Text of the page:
CLEARWATER — The construction of an Islamic center near the site in New York City where the World Trade Center twin towers were toppled in the Sept. 11 terrorist attacks.
A Gainesville minister's threat to have a public burning of the Koran.
Both have sparked nationwide controversy about Islam in recent months.
On Wednesday night, the Interfaith Coalition of Tampa Bay will host a panel discussion focusing on the Muslim religion titled "Can't We All Just Get Along?" at the Unitarian Universalists of Clearwater, 2470 Nursery Road, Clearwater. The public is welcome to attend.
Featured speakers from different Islamic communities will discuss how Muslims practice their faith, organizers say. They will answer questions about Islam and address responses from other faith leaders.
It's the first in a series of programs to promote interfaith understanding and cooperation.
"What we've seen over the years is that there is a hunger to learn more about others' faith," said the Rev. Abhi Janamanchi of Unitarian Universalists of Clearwater. "We held a series like this about three or four years ago and averaged 150 people."
Janamanchi, 41, of Safety Harbor has been senior minister at Unitarian Universalists of Clearwater for 12 years and will serve as panel moderator.
After a question-and-answer period, participants will split into groups for discussions under the direction of Roy Kaplan, an associate professor of Africana studies at the University of South Florida.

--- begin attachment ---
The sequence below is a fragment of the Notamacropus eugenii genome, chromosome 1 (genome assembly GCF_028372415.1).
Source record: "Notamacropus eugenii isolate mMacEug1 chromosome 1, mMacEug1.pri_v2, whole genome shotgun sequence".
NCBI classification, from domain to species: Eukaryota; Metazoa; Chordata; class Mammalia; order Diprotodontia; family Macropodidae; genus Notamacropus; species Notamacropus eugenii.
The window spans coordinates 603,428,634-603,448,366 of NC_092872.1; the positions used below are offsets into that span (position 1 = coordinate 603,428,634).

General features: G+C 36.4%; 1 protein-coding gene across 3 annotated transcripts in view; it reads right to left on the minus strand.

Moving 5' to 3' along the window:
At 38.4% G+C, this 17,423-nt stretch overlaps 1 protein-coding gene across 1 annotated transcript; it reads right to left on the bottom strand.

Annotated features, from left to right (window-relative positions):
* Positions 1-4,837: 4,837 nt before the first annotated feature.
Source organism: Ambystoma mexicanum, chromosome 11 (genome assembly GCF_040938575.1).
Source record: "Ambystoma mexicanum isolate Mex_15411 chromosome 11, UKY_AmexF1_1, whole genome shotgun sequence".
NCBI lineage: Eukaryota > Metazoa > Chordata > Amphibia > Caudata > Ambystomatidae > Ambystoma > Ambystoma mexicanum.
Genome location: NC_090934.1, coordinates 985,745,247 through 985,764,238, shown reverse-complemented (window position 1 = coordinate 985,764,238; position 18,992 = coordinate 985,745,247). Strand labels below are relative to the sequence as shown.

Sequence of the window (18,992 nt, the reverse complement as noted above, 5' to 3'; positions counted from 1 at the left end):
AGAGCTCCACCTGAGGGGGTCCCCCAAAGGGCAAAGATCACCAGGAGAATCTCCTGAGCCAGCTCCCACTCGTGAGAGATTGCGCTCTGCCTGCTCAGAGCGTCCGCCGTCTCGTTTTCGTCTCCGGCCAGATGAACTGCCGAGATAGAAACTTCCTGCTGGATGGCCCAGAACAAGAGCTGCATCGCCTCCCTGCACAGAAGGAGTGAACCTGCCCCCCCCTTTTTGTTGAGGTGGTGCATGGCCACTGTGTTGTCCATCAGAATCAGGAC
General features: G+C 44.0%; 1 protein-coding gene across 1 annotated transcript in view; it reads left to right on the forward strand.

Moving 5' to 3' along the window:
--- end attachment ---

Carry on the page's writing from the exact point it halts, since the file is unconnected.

From 1989 to 2004, Kaplan was executive director of the National Conference for Community and Justice Tampa Bay Region.
Representing the Muslim faith on the panel will be Martha "Nailah" Williams, Aziz Merchant and Abdul Q. Aziz.
Merchant is a lay leader at Ismaili Shia in Oldsmar and Aziz is part of the African-American Muslim community in St. Petersburg.
Williams, 58, is a public speaker who says he likes to be known as a striving servant of Almighty God. From 1992 to until the organization folded in 2007, Williams was active in Congregations United for Community Action, a St. Petersburg interfaith coalition dedicated to the pursuit of justice.
"We form a relationship with our interpretation of words," said Williams, a resident of St. Petersburg since 1979. "I will be speaking from the point of how misinformation gets into the whole arena of religion. I am participating because I love working with people. I just love people, period."
Others on the panel are the Rev. Leddy Hammock of Unity Church in Clearwater and Rabbi David Weizman of Congregation Beth Shalom synagogue in Clearwater.
Weizman, 53, has served as the synagogue's rabbi since 2002 and served as chaplain on the post-Sept. 11 emergency response team at the World Trade Center.